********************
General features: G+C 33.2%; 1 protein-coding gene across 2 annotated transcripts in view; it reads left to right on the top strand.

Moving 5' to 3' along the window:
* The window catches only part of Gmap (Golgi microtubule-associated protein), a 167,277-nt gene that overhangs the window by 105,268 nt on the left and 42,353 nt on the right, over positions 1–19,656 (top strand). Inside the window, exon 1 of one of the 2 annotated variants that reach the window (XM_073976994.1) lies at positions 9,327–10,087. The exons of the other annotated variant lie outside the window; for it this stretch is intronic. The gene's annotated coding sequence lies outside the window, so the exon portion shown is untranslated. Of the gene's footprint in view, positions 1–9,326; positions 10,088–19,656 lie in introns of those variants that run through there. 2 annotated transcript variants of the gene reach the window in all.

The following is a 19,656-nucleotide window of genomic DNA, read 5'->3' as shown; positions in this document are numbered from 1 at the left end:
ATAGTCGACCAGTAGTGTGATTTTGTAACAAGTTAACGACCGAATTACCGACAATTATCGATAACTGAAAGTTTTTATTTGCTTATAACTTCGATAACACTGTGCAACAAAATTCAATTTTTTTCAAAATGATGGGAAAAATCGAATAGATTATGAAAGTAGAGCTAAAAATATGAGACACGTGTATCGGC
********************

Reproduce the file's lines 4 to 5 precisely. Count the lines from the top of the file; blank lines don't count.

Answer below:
The following is a 19,656-nucleotide window of genomic DNA, read 5'->3' as shown; positions in this document are numbered from 1 at the left end:
ATAGTCGACCAGTAGTGTGATTTTGTAACAAGTTAACGACCGAATTACCGACAATTATCGATAACTGAAAGTTTTTATTTGCTTATAACTTCGATAACACTGTGCAACAAAATTCAATTTTTTTCAAAATGATGGGAAAAATCGAATAGATTATGAAAGTAGAGCTAAAAATATGAGACACGTGTATCGGC